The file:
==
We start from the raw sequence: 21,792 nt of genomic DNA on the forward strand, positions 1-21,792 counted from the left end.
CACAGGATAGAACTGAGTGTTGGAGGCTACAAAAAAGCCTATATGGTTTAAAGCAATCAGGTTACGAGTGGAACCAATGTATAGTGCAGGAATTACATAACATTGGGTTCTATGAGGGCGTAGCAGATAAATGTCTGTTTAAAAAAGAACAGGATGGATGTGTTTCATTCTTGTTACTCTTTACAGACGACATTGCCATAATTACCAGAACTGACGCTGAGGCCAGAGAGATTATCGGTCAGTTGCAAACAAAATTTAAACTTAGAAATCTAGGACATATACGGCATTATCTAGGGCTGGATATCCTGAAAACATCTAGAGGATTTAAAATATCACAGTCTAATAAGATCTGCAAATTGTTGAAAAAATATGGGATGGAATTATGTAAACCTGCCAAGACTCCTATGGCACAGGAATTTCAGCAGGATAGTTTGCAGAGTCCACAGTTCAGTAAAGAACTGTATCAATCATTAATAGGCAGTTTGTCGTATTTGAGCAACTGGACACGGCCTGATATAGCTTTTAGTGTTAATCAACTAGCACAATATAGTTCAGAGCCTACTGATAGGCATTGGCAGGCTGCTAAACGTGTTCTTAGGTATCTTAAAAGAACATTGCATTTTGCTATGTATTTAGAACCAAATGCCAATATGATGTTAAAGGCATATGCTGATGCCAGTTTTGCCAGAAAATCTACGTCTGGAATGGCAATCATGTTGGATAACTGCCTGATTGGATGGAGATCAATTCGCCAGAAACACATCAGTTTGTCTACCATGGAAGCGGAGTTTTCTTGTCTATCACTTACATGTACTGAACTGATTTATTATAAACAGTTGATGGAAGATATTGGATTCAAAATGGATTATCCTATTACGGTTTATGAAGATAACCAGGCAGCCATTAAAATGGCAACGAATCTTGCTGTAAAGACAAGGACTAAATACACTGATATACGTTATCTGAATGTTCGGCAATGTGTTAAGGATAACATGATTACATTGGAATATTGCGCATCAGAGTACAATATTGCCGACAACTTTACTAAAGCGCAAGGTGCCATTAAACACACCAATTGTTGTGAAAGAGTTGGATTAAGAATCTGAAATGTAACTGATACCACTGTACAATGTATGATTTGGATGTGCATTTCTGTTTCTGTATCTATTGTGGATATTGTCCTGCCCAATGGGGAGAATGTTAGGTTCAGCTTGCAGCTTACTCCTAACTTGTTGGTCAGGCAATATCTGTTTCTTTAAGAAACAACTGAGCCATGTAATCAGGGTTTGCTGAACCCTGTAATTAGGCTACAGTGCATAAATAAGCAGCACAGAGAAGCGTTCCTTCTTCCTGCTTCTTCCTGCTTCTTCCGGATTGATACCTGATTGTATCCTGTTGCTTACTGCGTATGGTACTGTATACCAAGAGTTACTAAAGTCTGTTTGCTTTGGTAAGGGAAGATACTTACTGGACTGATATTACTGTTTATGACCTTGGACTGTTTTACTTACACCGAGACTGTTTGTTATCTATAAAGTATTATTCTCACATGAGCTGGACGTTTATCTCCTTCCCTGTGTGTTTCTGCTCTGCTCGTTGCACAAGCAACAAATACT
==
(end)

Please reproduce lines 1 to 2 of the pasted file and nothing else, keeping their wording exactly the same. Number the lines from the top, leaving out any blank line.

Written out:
We start from the raw sequence: 21,792 nt of genomic DNA on the forward strand, positions 1-21,792 counted from the left end.
CACAGGATAGAACTGAGTGTTGGAGGCTACAAAAAAGCCTATATGGTTTAAAGCAATCAGGTTACGAGTGGAACCAATGTATAGTGCAGGAATTACATAACATTGGGTTCTATGAGGGCGTAGCAGATAAATGTCTGTTTAAAAAAGAACAGGATGGATGTGTTTCATTCTTGTTACTCTTTACAGACGACATTGCCATAATTACCAGAACTGACGCTGAGGCCAGAGAGATTATCGGTCAGTTGCAAACAAAATTTAAACTTAGAAATCTAGGACATATACGGCATTATCTAGGGCTGGATATCCTGAAAACATCTAGAGGATTTAAAATATCACAGTCTAATAAGATCTGCAAATTGTTGAAAAAATATGGGATGGAATTATGTAAACCTGCCAAGACTCCTATGGCACAGGAATTTCAGCAGGATAGTTTGCAGAGTCCACAGTTCAGTAAAGAACTGTATCAATCATTAATAGGCAGTTTGTCGTATTTGAGCAACTGGACACGGCCTGATATAGCTTTTAGTGTTAATCAACTAGCACAATATAGTTCAGAGCCTACTGATAGGCATTGGCAGGCTGCTAAACGTGTTCTTAGGTATCTTAAAAGAACATTGCATTTTGCTATGTATTTAGAACCAAATGCCAATATGATGTTAAAGGCATATGCTGATGCCAGTTTTGCCAGAAAATCTACGTCTGGAATGGCAATCATGTTGGATAACTGCCTGATTGGATGGAGATCAATTCGCCAGAAACACATCAGTTTGTCTACCATGGAAGCGGAGTTTTCTTGTCTATCACTTACATGTACTGAACTGATTTATTATAAACAGTTGATGGAAGATATTGGATTCAAAATGGATTATCCTATTACGGTTTATGAAGATAACCAGGCAGCCATTAAAATGGCAACGAATCTTGCTGTAAAGACAAGGACTAAATACACTGATATACGTTATCTGAATGTTCGGCAATGTGTTAAGGATAACATGATTACATTGGAATATTGCGCATCAGAGTACAATATTGCCGACAACTTTACTAAAGCGCAAGGTGCCATTAAACACACCAATTGTTGTGAAAGAGTTGGATTAAGAATCTGAAATGTAACTGATACCACTGTACAATGTATGATTTGGATGTGCATTTCTGTTTCTGTATCTATTGTGGATATTGTCCTGCCCAATGGGGAGAATGTTAGGTTCAGCTTGCAGCTTACTCCTAACTTGTTGGTCAGGCAATATCTGTTTCTTTAAGAAACAACTGAGCCATGTAATCAGGGTTTGCTGAACCCTGTAATTAGGCTACAGTGCATAAATAAGCAGCACAGAGAAGCGTTCCTTCTTCCTGCTTCTTCCTGCTTCTTCCGGATTGATACCTGATTGTATCCTGTTGCTTACTGCGTATGGTACTGTATACCAAGAGTTACTAAAGTCTGTTTGCTTTGGTAAGGGAAGATACTTACTGGACTGATATTACTGTTTATGACCTTGGACTGTTTTACTTACACCGAGACTGTTTGTTATCTATAAAGTATTATTCTCACATGAGCTGGACGTTTATCTCCTTCCCTGTGTGTTTCTGCTCTGCTCGTTGCACAAGCAACAAATACT